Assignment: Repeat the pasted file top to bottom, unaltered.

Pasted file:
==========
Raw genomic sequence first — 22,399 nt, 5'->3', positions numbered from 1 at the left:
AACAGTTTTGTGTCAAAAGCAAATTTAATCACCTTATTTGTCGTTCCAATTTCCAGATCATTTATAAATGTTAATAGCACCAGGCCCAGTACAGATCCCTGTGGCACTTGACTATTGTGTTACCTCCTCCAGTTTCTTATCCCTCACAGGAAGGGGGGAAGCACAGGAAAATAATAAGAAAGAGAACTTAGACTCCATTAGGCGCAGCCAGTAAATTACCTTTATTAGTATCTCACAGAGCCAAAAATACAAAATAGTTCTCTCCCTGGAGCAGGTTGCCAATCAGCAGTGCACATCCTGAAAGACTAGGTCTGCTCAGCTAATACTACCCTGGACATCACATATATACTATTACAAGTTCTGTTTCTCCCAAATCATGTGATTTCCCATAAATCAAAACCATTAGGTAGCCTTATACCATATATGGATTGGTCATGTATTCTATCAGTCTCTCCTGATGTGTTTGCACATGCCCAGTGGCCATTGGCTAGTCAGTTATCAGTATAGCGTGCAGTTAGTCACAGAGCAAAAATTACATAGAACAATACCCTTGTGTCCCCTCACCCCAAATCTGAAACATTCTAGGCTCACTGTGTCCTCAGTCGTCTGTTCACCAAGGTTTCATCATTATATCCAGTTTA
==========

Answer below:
Raw genomic sequence first — 22,399 nt, 5'->3', positions numbered from 1 at the left:
AACAGTTTTGTGTCAAAAGCAAATTTAATCACCTTATTTGTCGTTCCAATTTCCAGATCATTTATAAATGTTAATAGCACCAGGCCCAGTACAGATCCCTGTGGCACTTGACTATTGTGTTACCTCCTCCAGTTTCTTATCCCTCACAGGAAGGGGGGAAGCACAGGAAAATAATAAGAAAGAGAACTTAGACTCCATTAGGCGCAGCCAGTAAATTACCTTTATTAGTATCTCACAGAGCCAAAAATACAAAATAGTTCTCTCCCTGGAGCAGGTTGCCAATCAGCAGTGCACATCCTGAAAGACTAGGTCTGCTCAGCTAATACTACCCTGGACATCACATATATACTATTACAAGTTCTGTTTCTCCCAAATCATGTGATTTCCCATAAATCAAAACCATTAGGTAGCCTTATACCATATATGGATTGGTCATGTATTCTATCAGTCTCTCCTGATGTGTTTGCACATGCCCAGTGGCCATTGGCTAGTCAGTTATCAGTATAGCGTGCAGTTAGTCACAGAGCAAAAATTACATAGAACAATACCCTTGTGTCCCCTCACCCCAAATCTGAAACATTCTAGGCTCACTGTGTCCTCAGTCGTCTGTTCACCAAGGTTTCATCATTATATCCAGTTTA